I have a new post up at Progressive Historians:
….Historians are not theorists, though they may entertain certain theories in the course of interpreting an event they do not begin with answers as does a theorist but with questions. Questions they try to answer with research and evidence because history, while not a science, is an empirical discipline. Historians are not poets, they do not aim to create sweeping, romantic, myths, though like anyone else, historians admire mythic ideals but their task is to reveal where reality may have fallen short. Historians are not social scientists, though they sometimes borrow their tools; nor are they economists constructing abstract models hoping to predict events. A historian who tries to predict what will happen based upon the past is engaging in futurism, a very different and more difficult art.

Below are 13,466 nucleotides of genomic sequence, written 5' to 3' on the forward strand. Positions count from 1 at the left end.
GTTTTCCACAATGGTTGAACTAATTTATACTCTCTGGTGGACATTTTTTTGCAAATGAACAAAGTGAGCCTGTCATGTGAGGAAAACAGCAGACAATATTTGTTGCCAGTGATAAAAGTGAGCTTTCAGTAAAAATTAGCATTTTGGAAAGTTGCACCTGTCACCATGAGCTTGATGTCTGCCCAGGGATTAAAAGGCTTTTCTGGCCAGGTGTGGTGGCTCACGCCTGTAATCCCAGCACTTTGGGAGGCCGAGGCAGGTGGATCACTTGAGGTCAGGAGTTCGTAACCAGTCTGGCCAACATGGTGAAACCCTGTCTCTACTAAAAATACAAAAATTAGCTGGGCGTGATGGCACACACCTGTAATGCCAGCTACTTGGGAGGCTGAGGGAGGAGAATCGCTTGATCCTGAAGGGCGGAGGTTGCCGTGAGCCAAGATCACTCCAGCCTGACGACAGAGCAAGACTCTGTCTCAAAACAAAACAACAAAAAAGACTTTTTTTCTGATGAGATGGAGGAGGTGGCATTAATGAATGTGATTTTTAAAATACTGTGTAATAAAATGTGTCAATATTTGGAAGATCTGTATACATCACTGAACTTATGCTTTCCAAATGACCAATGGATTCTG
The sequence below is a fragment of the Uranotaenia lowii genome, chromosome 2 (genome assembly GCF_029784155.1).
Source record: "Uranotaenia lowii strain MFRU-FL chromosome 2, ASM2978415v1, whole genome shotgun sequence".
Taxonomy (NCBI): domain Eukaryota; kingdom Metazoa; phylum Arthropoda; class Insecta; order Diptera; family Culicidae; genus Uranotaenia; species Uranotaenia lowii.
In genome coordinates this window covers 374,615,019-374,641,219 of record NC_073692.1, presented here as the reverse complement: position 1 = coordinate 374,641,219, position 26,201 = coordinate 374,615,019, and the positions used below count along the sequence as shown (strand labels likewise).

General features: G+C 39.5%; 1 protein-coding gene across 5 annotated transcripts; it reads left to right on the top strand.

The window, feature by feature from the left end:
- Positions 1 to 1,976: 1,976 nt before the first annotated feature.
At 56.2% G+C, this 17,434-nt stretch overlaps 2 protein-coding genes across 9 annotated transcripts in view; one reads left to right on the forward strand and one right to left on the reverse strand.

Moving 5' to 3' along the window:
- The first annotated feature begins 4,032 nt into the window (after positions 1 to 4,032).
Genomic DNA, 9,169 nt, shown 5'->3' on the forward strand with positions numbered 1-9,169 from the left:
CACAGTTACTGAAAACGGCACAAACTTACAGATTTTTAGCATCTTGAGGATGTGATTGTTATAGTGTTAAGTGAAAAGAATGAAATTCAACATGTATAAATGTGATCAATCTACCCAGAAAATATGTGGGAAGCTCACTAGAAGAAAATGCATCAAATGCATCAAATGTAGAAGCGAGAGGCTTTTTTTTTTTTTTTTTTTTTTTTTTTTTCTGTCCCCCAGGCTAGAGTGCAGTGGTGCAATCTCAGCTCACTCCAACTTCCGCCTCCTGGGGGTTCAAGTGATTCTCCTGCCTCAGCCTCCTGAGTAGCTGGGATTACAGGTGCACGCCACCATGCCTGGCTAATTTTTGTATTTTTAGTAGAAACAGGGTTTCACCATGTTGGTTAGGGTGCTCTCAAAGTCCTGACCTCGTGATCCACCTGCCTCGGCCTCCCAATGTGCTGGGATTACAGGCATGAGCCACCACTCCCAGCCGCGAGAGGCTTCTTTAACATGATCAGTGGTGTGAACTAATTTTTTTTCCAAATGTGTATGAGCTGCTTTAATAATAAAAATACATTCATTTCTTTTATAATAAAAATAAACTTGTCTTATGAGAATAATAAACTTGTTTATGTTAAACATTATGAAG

….The public is not well prepared to handle or comment upon historical monographs of an esoteric or technical nature, only other specialists can do that. Nor are historians who have spent most of their career in a very rarefied subfield – say researching currency fluctuations in the Spanish Netherlands during the early modern period or Women’s social status in the Caribbean during the late Colonial era – well positioned to write a panoramic history of Western civilization, of the history of technology or similarly big picture subjects desired by the layman who wants to “read some history”. At least not without a major time investment.”
Read the rest here.